The second toe is the one most often affected. These deformities occur due to an imbalance in the muscles, tendons or ligaments that normally hold the toe straight.
Most hammertoes are caused by wearing ill-fitting, tight or high-heeled shoes combined with little or no arch support over a long period of time. Shoes that don’t fit well can crowd the toes, putting pressure on the middle toes and causing them to curl downward.
The condition can be extremely painful, but there are many treatments available to ease the pain.
Hammer toes are flexible to begin with. If hammer toe is not treated promptly, they may become fixed and require surgery to correct them.
Fast facts on hammer toe
- Hammer toe is caused by a muscle imbalance in the toes.
- The primary symptom is a bent toe, resembling a hammer.
- Without prompt treatment, hammer toes get progressively worse.
- Simple exercises can treat and prevent hammer toe.
Wearing high heels can cause hammertoe.
Hammer toe occurs from an imbalance in the muscles surrounding the middle toe joint. These muscles, tendons, and ligaments work together to bend and straighten the toes.
If one of the muscles weakens, it cannot bend or straighten the toe. If the toe stays bent long enough, the muscles tighten and the toe will not be able to straighten out.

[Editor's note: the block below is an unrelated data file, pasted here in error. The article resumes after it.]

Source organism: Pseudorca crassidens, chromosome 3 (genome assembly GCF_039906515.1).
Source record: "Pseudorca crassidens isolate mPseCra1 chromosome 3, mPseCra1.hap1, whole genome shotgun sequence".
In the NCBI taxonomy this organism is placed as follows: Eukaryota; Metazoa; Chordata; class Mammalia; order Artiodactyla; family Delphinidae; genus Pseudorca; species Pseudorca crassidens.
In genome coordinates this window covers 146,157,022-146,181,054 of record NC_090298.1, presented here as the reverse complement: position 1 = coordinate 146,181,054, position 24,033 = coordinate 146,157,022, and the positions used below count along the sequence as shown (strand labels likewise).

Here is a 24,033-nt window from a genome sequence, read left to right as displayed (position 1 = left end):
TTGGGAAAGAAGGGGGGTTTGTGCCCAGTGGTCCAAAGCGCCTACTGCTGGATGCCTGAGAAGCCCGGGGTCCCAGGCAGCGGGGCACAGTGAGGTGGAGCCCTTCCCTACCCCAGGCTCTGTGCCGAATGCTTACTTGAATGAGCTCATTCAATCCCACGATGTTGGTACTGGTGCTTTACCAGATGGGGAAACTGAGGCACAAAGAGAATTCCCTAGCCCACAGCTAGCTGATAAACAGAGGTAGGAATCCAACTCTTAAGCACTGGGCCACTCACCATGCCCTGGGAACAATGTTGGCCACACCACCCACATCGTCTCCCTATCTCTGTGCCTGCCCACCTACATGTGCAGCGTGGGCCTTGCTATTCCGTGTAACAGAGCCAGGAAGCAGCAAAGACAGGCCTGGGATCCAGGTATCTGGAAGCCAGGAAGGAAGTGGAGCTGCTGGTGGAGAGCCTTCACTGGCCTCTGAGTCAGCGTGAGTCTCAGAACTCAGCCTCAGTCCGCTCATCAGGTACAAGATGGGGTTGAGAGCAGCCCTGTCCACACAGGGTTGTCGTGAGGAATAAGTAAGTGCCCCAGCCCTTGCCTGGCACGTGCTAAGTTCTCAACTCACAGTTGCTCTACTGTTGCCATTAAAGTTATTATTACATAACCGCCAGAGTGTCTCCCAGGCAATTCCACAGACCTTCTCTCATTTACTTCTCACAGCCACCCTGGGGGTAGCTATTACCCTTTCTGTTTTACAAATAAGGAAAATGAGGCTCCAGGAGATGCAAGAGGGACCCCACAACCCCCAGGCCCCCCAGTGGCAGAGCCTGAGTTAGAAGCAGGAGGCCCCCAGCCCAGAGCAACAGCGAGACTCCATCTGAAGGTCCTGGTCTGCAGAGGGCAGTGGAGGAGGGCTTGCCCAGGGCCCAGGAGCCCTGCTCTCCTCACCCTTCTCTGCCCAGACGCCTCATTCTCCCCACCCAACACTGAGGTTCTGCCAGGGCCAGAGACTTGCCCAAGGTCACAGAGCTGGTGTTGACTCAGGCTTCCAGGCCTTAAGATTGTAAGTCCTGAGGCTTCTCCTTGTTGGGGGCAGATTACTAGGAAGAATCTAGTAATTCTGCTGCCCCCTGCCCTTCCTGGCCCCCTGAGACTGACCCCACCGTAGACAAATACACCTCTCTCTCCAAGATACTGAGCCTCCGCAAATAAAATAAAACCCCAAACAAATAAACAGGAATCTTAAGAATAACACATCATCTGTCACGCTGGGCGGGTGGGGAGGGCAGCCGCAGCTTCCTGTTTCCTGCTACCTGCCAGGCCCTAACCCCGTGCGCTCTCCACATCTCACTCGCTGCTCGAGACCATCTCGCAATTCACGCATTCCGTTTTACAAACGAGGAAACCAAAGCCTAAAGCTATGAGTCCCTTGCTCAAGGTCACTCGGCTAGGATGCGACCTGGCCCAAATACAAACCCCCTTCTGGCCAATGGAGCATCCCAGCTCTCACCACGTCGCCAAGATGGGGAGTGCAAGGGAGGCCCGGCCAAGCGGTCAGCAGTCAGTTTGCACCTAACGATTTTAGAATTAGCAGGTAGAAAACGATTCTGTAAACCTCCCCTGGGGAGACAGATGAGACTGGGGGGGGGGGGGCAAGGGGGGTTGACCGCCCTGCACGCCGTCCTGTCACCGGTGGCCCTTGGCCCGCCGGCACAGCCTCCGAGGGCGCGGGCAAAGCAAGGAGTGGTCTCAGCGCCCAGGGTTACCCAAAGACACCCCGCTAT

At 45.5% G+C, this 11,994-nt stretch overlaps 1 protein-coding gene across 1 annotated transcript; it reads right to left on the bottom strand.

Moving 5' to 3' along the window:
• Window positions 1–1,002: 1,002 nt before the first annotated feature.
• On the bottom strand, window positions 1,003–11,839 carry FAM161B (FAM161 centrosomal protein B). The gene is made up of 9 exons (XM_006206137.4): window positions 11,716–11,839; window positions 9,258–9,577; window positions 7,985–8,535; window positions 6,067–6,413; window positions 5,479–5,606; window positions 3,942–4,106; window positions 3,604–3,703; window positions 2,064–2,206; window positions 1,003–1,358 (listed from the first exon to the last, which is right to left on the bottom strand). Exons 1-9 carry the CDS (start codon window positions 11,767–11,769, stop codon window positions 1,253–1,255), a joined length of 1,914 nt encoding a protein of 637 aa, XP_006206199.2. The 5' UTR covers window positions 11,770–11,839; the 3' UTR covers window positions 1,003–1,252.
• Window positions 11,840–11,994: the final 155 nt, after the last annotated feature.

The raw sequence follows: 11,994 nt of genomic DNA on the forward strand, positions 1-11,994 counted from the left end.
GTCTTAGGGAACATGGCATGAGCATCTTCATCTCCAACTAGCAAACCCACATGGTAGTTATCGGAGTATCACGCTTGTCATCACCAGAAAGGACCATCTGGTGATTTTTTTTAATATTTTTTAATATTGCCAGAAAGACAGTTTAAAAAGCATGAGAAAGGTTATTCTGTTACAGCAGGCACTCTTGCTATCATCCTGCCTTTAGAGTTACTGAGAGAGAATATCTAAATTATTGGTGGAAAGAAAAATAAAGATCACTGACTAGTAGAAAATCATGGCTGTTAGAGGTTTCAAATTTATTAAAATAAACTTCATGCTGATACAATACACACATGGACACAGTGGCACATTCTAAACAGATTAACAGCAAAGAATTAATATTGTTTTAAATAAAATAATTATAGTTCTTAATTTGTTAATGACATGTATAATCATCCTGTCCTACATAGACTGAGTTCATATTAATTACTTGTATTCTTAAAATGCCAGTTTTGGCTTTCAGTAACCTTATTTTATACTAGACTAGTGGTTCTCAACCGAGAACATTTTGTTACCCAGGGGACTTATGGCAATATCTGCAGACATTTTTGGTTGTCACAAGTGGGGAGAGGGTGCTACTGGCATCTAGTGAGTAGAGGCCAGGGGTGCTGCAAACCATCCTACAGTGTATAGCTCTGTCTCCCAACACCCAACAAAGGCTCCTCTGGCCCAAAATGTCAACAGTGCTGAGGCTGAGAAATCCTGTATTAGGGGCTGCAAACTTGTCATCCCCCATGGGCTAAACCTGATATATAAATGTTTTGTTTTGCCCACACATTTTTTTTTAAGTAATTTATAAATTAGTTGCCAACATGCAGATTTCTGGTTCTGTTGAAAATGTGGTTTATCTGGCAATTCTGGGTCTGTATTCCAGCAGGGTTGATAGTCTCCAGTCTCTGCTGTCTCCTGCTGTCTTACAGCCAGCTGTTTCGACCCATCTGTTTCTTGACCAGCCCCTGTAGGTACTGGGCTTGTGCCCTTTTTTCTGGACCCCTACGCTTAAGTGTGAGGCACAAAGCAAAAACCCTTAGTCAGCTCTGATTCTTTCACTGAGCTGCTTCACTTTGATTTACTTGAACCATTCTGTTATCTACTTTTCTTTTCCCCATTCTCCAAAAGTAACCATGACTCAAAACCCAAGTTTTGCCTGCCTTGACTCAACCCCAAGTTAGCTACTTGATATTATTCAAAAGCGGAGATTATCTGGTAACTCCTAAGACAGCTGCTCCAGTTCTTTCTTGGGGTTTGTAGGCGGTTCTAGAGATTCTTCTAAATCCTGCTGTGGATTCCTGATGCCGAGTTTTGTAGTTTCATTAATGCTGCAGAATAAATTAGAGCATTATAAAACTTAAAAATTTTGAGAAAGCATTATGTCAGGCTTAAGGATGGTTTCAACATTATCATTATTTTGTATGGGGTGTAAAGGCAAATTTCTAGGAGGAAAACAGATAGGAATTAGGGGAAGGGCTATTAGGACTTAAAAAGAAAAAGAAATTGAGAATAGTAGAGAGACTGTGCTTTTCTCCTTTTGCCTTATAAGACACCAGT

These muscle weaknesses and imbalances are caused by a variety of factors. Because some of the causes for hammer toe are avoidable, it is possible to minimize risk of developing hammer toe.
Causes of hammer toe include the following:
- Certain shoes – wearing high heels or shoes that are too tight through the box can force toes into a flexed position.
- Gender – women are more likely to develop hammer toe than men.
- Injuries – broken, stubbed, or jammed toes may be more susceptible.
- Age – risk increases with age.
- Toe length – if the second toe is longer than the big toe, it’s more likely
- Certain diseases – people suffering from conditions like arthritis or diabetes are more likely to develop foot problems, including hammer toe.
- Genetics – sometimes, hammer toe is hereditary and may run in families.
Hammer toe, like many other foot problems, can be avoided with wearing proper footwear. Proper footwear should have the following:
- Low heels – higher heels force the feet into unnatural positions and often bend the toes.
- Enough toe room – shoes should be properly sized and pointy-toed shoes should be avoided.
- Adjustability – shoes with adjustable laces and straps are best.
- Proper arch support – arch support prevents a number of foot ailments. For fashionable footwear designed and built with orhotic support go to https://www.dtfootwear.com
When to see a doctor
While not a medical emergency, hammer toe does worsen over time. It is necessary for people to see a doctor promptly after noticing any symptoms of hammer toe or other foot issues.
If you want to offload that hammertoe problem come and visit us at www.dtfootwear.com